JBS Swift & Co. Competitive Analysis and Possible Alternatives
The decision by JBS S.A. to purchase the 3rd largest beef and pork packaging firm in the U.S., Swift & Company, proved to the world that the Brazilian based company was ready to step up into the world markets. Previously, JBS survived in what can be best described as a “Blue Ocean” environment, allowing them to become the largest meat producer in Brazil. With 23 plants based in South America, the company showed that it was well ahead of the competition early on when making the choice to sell shares of ownership of the corporation. Stepping out in the U.S. market would prove to be a painstaking process due to the greater amount of competition in the U.S. market. Swift & Company was already established in the U.S., but was facing major financial difficulties. This led Hicks Muse, owner of Swift & Co., to put the company up for sell in early 2007, which allowed JBS the opportunity to acquire the U.S. firm and establish themselves in not only the U.S. markets, but in the world as well.
In the course of a year, Brazilian meatpacking company, JBS, began its plan for global control by purchasing three American beef processing companies, in addition to the purchase of an Australian beef company and 50% stake in the Italian meat company, Inalca. These multiple acquisitions clearly deviate from the company’s initial philosophy, which is as follows: “we focus only on what we can control, and forget the rest.” (Page 12, paragraph 1) While their focus may seem logical to many, analysts did not think their large amount of newly acquired debt was good for the company’s future. Public perceptions of JBS’s acquisitions were also affected due to more perceived risk of the industry. Simply by looking at JBS’s balance sheet and income statement, investors could not see the true nature of the company’s potential. With criticism from analysts who felt that JBS had “bitten off more than it could chew,” along with Moody’s downgrade of JBS stock, prices dropped 9.4%, to the lowest level six months. With that being said, we feel that JBS should take one of several different routes:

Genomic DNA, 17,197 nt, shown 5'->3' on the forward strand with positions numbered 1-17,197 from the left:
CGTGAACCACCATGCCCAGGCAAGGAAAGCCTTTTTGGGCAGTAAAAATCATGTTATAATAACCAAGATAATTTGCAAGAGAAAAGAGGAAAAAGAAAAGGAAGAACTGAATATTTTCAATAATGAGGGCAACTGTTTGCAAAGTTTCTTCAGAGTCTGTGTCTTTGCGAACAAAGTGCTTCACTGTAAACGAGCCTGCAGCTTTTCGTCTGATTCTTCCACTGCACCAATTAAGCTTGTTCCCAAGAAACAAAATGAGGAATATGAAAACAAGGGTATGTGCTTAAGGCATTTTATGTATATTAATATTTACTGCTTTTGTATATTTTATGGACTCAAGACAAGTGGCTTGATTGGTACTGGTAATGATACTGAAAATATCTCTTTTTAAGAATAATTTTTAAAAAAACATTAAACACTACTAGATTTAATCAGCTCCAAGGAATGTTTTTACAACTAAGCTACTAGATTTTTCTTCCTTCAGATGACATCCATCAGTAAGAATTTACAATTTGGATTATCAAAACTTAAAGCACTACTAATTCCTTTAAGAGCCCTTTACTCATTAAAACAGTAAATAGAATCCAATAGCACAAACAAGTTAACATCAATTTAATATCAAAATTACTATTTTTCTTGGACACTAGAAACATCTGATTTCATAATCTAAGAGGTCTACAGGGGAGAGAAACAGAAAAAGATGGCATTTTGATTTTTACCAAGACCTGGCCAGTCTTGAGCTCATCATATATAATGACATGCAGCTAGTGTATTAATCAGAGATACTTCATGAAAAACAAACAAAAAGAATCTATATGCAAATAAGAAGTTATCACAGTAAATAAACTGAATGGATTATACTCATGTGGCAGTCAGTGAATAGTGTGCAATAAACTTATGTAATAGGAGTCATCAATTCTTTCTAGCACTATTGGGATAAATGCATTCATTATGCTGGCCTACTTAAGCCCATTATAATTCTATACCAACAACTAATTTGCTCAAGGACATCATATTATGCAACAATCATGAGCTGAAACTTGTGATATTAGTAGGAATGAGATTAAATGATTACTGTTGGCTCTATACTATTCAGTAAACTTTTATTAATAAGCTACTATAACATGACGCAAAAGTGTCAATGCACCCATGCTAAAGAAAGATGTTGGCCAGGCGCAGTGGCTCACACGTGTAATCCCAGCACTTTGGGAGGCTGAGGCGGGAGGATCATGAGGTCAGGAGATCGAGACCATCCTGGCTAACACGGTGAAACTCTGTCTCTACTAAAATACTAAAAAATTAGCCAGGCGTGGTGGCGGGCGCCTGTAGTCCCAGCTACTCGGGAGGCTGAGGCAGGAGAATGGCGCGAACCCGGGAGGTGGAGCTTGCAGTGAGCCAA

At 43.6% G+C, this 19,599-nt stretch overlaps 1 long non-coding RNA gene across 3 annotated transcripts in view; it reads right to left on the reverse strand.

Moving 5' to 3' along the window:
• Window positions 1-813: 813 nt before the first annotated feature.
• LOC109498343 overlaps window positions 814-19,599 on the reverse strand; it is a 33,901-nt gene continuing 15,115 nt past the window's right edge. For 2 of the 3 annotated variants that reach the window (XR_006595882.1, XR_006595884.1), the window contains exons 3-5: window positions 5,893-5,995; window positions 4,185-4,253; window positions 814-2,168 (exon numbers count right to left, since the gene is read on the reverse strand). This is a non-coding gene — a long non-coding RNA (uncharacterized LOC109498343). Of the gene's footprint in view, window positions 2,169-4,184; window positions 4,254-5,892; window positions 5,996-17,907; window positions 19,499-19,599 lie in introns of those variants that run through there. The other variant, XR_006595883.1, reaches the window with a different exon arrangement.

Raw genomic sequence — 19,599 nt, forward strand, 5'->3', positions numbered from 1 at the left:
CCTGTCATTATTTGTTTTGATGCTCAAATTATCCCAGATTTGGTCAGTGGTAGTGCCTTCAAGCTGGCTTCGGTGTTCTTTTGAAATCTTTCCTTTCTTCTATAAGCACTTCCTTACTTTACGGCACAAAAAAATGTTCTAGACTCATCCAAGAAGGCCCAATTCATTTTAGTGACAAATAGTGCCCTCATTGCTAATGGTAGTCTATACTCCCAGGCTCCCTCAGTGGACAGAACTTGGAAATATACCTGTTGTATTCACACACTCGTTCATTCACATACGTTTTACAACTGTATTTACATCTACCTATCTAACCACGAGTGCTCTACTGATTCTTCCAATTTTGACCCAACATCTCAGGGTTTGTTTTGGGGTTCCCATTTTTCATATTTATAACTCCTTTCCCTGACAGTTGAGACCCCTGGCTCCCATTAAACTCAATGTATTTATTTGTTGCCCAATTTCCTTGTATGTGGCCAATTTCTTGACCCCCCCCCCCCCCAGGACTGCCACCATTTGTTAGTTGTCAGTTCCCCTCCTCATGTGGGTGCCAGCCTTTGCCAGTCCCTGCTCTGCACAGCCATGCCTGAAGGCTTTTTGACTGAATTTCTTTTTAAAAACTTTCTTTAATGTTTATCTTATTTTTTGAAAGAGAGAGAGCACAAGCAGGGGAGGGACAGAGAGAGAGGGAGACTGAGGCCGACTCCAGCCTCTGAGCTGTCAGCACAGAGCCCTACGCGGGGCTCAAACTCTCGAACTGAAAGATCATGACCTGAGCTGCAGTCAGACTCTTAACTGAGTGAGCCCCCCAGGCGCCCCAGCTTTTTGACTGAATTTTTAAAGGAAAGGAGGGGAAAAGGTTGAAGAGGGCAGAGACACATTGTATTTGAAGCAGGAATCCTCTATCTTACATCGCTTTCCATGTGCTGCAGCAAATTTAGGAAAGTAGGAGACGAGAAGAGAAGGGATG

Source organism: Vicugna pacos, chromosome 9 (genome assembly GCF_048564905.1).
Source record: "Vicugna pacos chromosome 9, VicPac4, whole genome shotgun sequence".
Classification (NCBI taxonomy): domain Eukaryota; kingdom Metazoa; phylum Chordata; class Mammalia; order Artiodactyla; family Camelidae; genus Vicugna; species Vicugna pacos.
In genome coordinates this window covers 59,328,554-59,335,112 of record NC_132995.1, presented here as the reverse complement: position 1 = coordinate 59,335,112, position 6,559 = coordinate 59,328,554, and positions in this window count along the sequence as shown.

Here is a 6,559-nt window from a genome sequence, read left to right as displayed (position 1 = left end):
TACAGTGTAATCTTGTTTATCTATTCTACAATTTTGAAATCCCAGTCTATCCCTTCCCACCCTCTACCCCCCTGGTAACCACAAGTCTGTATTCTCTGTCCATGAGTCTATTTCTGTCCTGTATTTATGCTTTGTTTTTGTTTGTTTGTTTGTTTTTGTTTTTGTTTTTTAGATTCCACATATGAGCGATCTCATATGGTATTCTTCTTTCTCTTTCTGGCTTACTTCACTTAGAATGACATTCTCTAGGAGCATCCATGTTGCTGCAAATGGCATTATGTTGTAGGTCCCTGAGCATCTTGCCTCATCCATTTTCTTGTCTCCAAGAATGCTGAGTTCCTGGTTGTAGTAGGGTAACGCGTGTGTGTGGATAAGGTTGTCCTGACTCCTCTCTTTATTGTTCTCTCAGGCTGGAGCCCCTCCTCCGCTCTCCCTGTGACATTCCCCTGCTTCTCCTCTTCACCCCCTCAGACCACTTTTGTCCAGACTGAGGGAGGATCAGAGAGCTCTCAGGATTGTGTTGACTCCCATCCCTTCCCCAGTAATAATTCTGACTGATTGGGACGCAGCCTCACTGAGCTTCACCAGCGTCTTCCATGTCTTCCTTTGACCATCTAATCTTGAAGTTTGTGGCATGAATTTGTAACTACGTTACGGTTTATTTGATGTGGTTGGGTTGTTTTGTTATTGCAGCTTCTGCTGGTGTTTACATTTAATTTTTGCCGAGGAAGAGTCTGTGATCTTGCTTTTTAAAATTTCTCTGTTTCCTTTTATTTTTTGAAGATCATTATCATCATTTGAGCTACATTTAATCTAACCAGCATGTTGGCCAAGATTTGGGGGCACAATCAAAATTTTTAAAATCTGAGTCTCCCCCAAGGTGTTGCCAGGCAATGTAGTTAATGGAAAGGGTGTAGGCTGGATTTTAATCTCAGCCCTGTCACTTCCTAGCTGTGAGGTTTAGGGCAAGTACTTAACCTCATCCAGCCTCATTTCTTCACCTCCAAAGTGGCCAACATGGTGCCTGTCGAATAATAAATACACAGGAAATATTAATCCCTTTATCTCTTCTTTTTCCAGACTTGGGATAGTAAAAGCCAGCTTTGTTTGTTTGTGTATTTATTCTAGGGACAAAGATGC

1. Restructuring the organization/management at a different time and manner.
2. Maintain a stable position in the existing market. Instead of going global right away, capture a bigger percentage of their current meat market, making sure they were completely established.
3. More efficient supply chain management and communication between ranchers and the meat packing industry.
(Add in conclusion of Alternatives, and how each would affect JBS’s central problem.)
Entering Into the International Market: